In 2021, checkpoints were set up between Northern Ireland (along the Irish Sea) and the UK. This angered Northern Irelanders loyal to the UK because they saw the checkpoints as creating a division between Northern Ireland and the UK. This grievance sparked riots in Belfast, where a bus was lit on fire, and masked individuals hurled homemade bombs.  

In 2023, the EU and UK struck a new agreement known as the Windsor Framework. Under this framework, goods in Northern Ireland would be exempt from checks while those heading to Ireland would be inspected. Tensions remain despite this new system, which removes the feared division between Northern Ireland and London.  

Further escalation between Ireland and Northern Ireland would generate significant instability within the two countries. From the outside, the situation does not appear particularly dire. However, years of fighting and thousands of deaths have created longstanding grudges and distrust between them. From the 1960s to the late 1990s, the conflict killed more than 3,500 people. 

A recent data breach has illuminated the ongoing reality of the divide. In response to a Freedom of Information request, the Police Service of Northern Ireland shared the names of all officers and staff and their addresses. This list was later published online. This is particularly troubling, and even life-threatening, to officers because they remain under threat from republican paramilitaries.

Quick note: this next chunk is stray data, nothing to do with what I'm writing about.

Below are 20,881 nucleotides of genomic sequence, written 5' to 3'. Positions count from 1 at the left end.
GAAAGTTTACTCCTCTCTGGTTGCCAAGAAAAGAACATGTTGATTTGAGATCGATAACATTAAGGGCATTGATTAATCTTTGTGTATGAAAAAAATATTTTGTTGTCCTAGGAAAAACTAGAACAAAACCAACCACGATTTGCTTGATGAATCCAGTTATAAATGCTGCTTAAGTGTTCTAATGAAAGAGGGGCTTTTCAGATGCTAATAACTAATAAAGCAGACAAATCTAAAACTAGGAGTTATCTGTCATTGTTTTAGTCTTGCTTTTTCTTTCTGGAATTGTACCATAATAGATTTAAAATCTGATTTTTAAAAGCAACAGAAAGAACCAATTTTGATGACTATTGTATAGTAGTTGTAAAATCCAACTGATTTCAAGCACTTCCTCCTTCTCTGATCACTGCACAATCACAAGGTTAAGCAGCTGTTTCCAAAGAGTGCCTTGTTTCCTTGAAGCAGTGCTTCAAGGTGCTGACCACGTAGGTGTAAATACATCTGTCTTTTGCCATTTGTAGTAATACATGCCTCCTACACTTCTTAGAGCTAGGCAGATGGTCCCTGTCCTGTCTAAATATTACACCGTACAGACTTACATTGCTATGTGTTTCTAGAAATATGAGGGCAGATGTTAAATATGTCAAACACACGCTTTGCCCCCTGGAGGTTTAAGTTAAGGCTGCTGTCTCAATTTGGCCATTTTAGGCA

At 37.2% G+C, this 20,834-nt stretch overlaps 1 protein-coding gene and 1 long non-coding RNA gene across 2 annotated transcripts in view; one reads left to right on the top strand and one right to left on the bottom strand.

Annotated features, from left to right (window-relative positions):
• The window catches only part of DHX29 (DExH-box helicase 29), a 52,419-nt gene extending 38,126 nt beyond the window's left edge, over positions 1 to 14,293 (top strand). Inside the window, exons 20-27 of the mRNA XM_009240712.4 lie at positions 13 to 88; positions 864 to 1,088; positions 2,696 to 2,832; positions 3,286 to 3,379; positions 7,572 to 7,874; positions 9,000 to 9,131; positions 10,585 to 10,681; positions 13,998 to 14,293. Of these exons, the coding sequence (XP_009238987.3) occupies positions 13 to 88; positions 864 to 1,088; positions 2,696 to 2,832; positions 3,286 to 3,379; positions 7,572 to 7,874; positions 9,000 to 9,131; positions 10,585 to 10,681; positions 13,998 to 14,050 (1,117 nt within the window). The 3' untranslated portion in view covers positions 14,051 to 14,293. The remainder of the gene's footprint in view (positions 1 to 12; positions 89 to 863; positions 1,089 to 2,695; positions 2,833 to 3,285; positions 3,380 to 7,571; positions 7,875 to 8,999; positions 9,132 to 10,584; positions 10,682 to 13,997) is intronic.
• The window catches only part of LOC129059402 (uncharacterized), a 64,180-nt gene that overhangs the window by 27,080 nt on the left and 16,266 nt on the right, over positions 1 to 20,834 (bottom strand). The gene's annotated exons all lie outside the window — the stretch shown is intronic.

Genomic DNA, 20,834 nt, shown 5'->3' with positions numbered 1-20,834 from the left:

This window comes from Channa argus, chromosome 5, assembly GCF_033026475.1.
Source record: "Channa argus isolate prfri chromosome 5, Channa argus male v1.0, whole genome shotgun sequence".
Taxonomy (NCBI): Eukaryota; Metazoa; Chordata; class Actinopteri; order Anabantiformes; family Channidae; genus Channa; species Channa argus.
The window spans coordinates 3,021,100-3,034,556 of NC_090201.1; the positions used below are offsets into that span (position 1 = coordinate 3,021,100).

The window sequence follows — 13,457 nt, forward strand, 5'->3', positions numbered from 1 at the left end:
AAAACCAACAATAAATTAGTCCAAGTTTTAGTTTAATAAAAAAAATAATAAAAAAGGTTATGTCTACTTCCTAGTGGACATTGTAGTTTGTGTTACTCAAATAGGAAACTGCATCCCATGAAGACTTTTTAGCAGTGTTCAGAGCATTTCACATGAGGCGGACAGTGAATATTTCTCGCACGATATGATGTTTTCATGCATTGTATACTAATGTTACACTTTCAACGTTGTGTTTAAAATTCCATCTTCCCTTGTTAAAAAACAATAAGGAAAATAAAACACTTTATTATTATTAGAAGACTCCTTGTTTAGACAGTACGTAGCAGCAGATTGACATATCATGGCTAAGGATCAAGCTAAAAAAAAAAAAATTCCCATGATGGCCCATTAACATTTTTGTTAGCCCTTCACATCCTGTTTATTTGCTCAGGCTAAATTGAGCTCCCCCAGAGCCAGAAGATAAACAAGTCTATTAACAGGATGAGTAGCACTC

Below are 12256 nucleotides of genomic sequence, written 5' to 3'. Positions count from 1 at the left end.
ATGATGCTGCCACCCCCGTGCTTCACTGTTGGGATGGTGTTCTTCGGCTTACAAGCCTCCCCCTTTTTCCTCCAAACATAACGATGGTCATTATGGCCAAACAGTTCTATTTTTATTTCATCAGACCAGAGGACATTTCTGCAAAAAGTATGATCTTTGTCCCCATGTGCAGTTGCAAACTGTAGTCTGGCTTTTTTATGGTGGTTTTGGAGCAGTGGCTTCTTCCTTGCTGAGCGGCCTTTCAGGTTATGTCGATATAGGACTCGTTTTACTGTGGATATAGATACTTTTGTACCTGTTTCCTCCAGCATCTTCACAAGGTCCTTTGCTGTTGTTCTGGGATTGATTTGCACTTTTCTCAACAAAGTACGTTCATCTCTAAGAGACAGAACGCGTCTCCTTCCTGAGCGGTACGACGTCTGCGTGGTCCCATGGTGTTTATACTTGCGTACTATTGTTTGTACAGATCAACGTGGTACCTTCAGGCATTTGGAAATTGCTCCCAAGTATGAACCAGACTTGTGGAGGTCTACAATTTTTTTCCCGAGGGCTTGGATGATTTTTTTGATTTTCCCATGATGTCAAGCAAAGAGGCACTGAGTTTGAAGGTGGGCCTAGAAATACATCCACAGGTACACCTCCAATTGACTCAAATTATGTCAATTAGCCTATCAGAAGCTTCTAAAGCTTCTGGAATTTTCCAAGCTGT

In the short term, this means enhanced personal risk for individual officers; in the long term, actions against officers or post-Brexit developments could spark riots, creating regional instability.

 

National Debt

Ireland’s public debt burden is among the highest in the developed world per capita. Despite the declining debt-to-income ratio, it still stands at €226 billion, an estimated 86 percent of national income. Government spending and humanitarian expenditures on the war in Ukraine have accelerated this problem. 

Ireland’s Minister for Finance, Michael McGrath, has explained that there are “significant risks” to public finances in the short and long term. Because Ireland’s finances are highly reliant on corporate tax receipts, they are vulnerable to shocks in Ireland’s multinational corporate sector. 

Further, the Department of Finance estimates that corporate tax receipts could be a “windfall,” meaning that the government must carefully calibrate its fiscal policy, considering the changing nature of corporate tax receipts. 

 

Business Environment and Investment Opportunities 

Ireland’s friendly business environment has attracted significant foreign investment, particularly from the United States. In 2021, American FDI was worth over $550 billion, with over 200,000 people employed by US companies and their subsidiaries. 

Ireland has seen significant investment in the tech industry and is one of the top foreign destinations for US tech and IT firms. Other important industries include chemicals, pharmaceuticals, medical devices, and financial services. Here’s a breakdown: